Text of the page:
Yeah . . . I’m pretty excited. 😀 The setting has been rebooted back to the Clan War, so there’s an opportunity to do all kinds of cool new things, and this story provided a really great chance to showcase that, with the Dragon facing two entirely fresh conflicts that don’t come with easy answers attached. And I’m working on more stuff as we speak, so my involvement will be ongoing. *\o/*
- The Witch Who Came in From the Cold, Season 2, Episode 7.
- Unmentionable: The Victorian Lady's Guide to Sex, Marriage, and Manners, by Therese Oneill. Fun and snarky but a little too irreverent and badly sourced for me to take it seriously.
- Dead Water, by Barbara Hambly. Eighth in the Benjamin January New Orleans mystery. In this one Benjamin and Rose recover the money stolen from their bank and involve themselve peripherally in the Underground Railroad (which is going to be a larger presence in the rest of the series.)
- The Greatest Knight: The Remarkable Life of William Marshal, the Power Behind Five English Thrones, by Thomas Asbridge. Very readable (so far) biography of Marshal.
- Doctor Who: The Eaters of Light. Bog-standard (in a good Classic Who way) monster of the week episode to fill us out to get to the end of the regular series and into the finale.
- none (we listened to the new Styx album but apparently it was out of order!)
In proof that people see what they want to see in these things, someone had to talk about Plath's mental health, apparently completely missing the point that her attitude reflects it and drives it at the same time. Sigh.
We watched The Expanse late last year, & liked it a lot, so I got Ted LEVIATHAN WAKES, the first book in the series the tv show is adapted from, for Christmas. He read it & liked it & said I had to read it, so I did a couple days ago.
It was very good. It also happens to be one of the best adaptations from book to screen I’ve ever encountered, which is unusual and appealing. Anyway, having finished it I immediately started the second book, CALIBAN’S WAR, which Ted has not yet read.
LEVIATHAN is a good book. CALIBAN is a terrific one. It made me laugh out loud repeatedly, and there were lines I stopped to read to Ted. There was a thing from the last book that hadn’t been addressed, and I was muttering about it, and Ted said “Maybe it’ll come up later,” and I said, “I’m on page 342 and it hasn’t been addressed yet, I don’t think it’s going to be.”
In the middle of page 343 it was addressed. :)
“Oh no!” I aid, and started laughing. “A new element?” said Ted. “Holden!” I said. “There must be a law, like Murphy’s Law. Any bad choice you can make, Holden will make. Holden’s Law.”
And then reading the last several chapters went like this:
Me, involuntarily: Fuck!
A few pages later: Hah! HAH HAH!
And a few pages later still: Oh, shit! Shit shit shit!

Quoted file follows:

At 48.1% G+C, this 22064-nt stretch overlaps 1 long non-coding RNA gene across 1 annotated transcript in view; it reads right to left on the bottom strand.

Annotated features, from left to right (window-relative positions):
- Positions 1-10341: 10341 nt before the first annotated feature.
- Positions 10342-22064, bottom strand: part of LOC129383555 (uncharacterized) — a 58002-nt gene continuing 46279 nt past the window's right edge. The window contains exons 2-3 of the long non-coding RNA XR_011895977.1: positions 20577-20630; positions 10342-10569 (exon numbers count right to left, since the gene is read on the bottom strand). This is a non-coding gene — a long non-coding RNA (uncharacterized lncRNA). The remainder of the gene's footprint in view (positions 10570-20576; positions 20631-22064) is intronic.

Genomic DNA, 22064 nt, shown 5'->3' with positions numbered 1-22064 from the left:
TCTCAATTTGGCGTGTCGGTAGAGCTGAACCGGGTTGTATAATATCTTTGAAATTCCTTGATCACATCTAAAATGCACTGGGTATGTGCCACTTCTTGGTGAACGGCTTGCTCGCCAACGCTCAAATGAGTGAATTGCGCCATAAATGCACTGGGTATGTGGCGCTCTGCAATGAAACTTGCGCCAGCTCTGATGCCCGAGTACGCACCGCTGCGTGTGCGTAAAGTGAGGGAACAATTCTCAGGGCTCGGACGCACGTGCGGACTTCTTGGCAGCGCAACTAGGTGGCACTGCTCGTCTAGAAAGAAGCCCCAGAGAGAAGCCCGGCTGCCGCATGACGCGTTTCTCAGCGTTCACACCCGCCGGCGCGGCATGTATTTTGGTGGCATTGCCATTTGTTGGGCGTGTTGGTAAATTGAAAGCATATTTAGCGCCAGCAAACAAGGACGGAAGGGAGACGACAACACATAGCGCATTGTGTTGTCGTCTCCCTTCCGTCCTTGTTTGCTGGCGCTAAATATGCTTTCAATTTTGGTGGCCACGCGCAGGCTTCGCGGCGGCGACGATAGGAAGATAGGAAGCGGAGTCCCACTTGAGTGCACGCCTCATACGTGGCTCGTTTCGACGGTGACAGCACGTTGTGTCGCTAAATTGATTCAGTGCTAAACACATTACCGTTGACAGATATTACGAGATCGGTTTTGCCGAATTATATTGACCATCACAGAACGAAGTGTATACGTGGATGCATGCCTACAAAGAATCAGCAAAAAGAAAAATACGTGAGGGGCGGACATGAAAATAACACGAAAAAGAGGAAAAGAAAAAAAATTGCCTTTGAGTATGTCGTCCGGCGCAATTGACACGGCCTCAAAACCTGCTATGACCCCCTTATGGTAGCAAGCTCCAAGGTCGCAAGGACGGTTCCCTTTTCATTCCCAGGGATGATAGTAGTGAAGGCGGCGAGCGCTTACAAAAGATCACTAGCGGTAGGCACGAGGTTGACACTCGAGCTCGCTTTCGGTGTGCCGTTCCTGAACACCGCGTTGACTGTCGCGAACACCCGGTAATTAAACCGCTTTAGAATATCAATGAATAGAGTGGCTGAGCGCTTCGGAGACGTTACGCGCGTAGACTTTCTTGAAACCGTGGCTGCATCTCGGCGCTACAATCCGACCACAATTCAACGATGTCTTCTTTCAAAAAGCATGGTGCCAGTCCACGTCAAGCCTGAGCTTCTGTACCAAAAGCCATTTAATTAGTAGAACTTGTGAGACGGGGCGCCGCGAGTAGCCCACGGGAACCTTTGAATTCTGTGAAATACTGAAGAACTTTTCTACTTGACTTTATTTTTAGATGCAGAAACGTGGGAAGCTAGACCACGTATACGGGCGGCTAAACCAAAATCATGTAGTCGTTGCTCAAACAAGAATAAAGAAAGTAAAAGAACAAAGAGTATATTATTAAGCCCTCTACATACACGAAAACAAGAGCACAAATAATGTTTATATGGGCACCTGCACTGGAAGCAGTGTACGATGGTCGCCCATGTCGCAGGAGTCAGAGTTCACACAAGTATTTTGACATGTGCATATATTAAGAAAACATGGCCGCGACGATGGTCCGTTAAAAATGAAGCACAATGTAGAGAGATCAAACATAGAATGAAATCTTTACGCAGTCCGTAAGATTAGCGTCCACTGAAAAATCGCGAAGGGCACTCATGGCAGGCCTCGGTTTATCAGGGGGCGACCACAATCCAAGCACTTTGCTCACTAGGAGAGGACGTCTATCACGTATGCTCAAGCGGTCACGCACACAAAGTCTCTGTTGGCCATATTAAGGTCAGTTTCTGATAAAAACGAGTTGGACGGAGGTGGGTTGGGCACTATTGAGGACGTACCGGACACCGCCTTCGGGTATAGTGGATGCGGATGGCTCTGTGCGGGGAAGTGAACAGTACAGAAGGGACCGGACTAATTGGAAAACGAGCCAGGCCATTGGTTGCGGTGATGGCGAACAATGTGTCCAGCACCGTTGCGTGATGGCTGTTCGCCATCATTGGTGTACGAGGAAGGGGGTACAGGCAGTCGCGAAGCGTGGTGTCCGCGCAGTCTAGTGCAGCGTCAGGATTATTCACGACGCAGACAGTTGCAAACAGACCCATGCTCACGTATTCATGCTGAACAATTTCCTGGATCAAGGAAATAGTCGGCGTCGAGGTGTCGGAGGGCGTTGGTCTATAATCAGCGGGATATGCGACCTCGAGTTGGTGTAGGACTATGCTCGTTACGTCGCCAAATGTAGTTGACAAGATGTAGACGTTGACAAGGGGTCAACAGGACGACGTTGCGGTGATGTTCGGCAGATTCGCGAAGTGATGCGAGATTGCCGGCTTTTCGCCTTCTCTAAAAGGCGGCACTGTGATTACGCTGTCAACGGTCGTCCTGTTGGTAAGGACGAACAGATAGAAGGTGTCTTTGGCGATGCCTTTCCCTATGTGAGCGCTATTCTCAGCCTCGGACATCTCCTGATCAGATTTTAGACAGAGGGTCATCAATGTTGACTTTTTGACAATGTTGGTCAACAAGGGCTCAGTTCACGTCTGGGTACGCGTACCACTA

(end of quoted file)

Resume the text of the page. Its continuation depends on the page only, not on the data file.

Ted: DO YOU MIND?
Me: NOT AT ALL
I can’t wait to read the next one. GOOD BOOKS YO.
(x-posted from The Essential Kit)
But the entrance also faced the biggest part of our backyard lawn, and the flight path for the bees was right over the grassy area where all the kids would play if we had a party again in our backyard. So we had to move the hive.
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Looking back at my previous blog series of BVC — Dice Tales is now set to be an ebook! You can currently pre-order it from Amazon, Barnes and Noble, Google Play, iTunes, and Kobo; or you can wait for the on-sale date of July 18th and get it from DriveThruRPG or direct from the publisher, Book View Cafe. This is edited and expanded from the original blog series, with more than half a dozen new essays.
And — as a teaser — while it is my first foray into game-related publishing, it may not be my last . . .
My older nephew, wishing to space his birthday out from Christmas somewhat, requested a half-birthday, so the family got together today for a kind of combined Father’s Day/unbirthday party.
Between the hours of 8am & 2pm, I baked a rather complicated cake, made its complicated frosting, made vanilla ice cream, cleaned the kitchen 2 times, did 4 loads of laundry, emptied all the rubbishes, cleaned the kitty litter, made lemonade, and just barely managed not to die of the outrageous 80 degree heat.
Ted went out to do errands, and the first thing he said upon returning was, “In my defense, *you* sent me to the bookstore….”
(The take was 2 cookbooks for said elder nephew, who wants to learn to cook, as well as Naomi Novik’s TEMERAIRE, a book for Indy, and the next three books of the Expanse series.)
Post-erranding, Ted made a ridiculously delicious dinner of grilled veg, salmon, shrimp, & kielbasa, which we all sat down to eat with hearty appetites. We also spent a lot of time lounging in the back garden, where, among other things, I spent a few minutes leg pressing my sister, which is no doubt perfectly normal behaviour.
The unbirthday boy cleaned up nicely, with a whole bunch of *extremely* nice tea (he’s apparently really in to tea, who knew?) and cookbooks along with an offer of cooking LESSONS from my husband the professional chef, and a super cool katana-style letter opener and some other good stuff, and seemed very pleased with his unbirthday.
The cake and ice cream turned out very nicely–the ice cream was so rich and smooth it was practically obscene, which isn’t always the case with my ice cream; I don’t make it enough to be really good at it consistently–and the lemonade was appropriately appreciated.